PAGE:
by Christina Ammon
It’s a sign of the season each spring when at the end of my dirt road, mushroom buyers park their pick-up trucks, set up their scales, and wait for the pickers to arrive. They are in the market for the coveted morel mushroom, which is prized by chefs for its deep, butter-holding cavities and meaty, umami flavor. They can’t be easily cultivated, so are mainly gathered, and since I see the hunters hauling bags to the scales, I assume the surrounding hills must be abundant.
Last year, I decided to hunt for some myself. I know that my travels have always been enhanced by a quest: once, during a layover in Frankfurt, I sought out the house of Goethe; in
Marrakech, I scoured the medina for nutmeg during a time when there was a shortage; and last year in Mexico, I wandered the old town looking for the perfect pair of flip-flops. A good quest winnows this chaotic world down to a simple search image, and infuses your otherwise random wanderings with purpose. Perhaps morel hunting would enhance my daily hikes in the same way.
I waited for the right weather sequence to arrive--a few wet days followed by sunshine—and then set off in the mornings, full of a first-cup-of-coffee optimism. My eyes were keen and searching, and the dog seemed to love my new slow hiking style—we moved across the land at sniffing-speed and he nosed every bush and tree stump. I liked it too: the way it heightened my attention to detail, and stilled me in the sharp light of early morning. We'd wander until my pant cuffs were soaked with forest dew and my stomach growled for breakfast. I didn’t find a single morel.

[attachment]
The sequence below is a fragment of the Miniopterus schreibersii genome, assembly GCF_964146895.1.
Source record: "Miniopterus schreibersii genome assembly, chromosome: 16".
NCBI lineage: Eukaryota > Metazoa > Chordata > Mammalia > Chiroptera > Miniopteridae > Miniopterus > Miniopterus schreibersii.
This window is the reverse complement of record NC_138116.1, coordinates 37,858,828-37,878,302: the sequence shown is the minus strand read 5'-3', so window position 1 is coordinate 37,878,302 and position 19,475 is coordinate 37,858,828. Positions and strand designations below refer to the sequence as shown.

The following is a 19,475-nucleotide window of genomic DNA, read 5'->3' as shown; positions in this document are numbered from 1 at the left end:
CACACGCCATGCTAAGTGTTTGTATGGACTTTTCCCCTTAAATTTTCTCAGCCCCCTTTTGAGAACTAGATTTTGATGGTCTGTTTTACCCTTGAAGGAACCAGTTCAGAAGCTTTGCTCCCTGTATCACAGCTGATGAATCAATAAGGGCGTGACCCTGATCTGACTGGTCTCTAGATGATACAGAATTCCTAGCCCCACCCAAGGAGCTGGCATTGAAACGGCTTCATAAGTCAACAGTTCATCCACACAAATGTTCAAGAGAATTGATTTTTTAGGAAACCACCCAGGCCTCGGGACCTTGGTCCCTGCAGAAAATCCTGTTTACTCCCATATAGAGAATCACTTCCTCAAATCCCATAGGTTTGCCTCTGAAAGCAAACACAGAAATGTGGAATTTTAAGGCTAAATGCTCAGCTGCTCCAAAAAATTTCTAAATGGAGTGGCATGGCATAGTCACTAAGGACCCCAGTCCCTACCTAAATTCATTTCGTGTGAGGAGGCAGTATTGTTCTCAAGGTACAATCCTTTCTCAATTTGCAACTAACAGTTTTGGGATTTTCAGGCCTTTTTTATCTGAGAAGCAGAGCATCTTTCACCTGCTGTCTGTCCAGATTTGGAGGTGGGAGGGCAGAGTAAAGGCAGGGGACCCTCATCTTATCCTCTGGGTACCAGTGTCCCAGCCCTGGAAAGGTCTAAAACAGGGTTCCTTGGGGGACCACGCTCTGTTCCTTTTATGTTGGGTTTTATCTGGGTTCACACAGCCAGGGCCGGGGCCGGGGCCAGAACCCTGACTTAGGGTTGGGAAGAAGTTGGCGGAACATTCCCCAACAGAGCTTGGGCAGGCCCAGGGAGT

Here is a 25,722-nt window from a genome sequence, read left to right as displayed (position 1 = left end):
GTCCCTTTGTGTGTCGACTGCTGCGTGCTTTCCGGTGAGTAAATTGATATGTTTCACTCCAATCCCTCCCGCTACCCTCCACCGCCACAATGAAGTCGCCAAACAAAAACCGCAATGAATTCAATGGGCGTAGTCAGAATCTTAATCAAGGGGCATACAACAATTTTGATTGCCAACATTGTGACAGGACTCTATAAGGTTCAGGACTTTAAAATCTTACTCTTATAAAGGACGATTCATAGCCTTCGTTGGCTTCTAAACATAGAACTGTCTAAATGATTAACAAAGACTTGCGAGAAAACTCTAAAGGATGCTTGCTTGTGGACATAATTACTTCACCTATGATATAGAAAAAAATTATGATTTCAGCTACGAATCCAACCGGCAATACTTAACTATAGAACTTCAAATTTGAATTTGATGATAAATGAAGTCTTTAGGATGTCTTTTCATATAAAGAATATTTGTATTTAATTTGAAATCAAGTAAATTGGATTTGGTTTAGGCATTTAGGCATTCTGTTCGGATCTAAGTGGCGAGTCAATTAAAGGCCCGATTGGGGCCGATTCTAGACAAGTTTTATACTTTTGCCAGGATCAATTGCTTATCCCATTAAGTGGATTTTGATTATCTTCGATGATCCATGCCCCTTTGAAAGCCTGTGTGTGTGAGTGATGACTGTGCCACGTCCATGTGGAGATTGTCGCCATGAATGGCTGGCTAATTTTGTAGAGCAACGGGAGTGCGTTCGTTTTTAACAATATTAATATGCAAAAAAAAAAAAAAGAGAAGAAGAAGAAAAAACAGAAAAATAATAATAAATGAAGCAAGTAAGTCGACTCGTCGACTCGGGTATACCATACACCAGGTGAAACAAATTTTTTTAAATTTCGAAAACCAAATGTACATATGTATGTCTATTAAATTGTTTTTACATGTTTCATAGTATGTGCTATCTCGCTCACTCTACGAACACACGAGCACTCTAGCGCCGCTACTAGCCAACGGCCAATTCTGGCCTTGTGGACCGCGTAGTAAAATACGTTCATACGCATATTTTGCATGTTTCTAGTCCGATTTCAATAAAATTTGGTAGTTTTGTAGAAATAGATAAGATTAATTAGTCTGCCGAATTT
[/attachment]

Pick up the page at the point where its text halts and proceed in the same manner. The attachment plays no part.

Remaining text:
“Morels are everywhere but impossible to find,” a saying goes. My friend Malu said she wondered if they really even existed. It was clear from the buyers on my road that they did, but the pickers are famously protective of their spots.
Perhaps you just have to put in the time, or just get plain lucky.
I’d like to say I don’t mind—that the thrill of the hunt is enough. And for a while, this was true. But as poison oak rashes began to irritate my arms and ankles and as I found myself disoriented more than once, frustration set in. I could no longer enjoy a walk-in-the-woods because I was now too obsessed with looking at the ground in fear of missing a morel.
At one point my friend Caroline sent me a text: I found nearly two pounds of morels! She went out with some old-timers and they had a perfect day of mushroom hunting. She generously brought some over to my house to share. Each bite was proof that they exist.
The days grew hot, the land drier. The likelihood of finding morels diminished by the minute. “You know you can just buy them off Amazon” a neighbor told me when we crossed paths on the road. But, of course, this would ruin the mystique of this Oregon pursuit. I’d have resume my search the following year, which was fine by me. I was ready to raise up my head and start enjoying hikes again.
(originally published in The Applegater)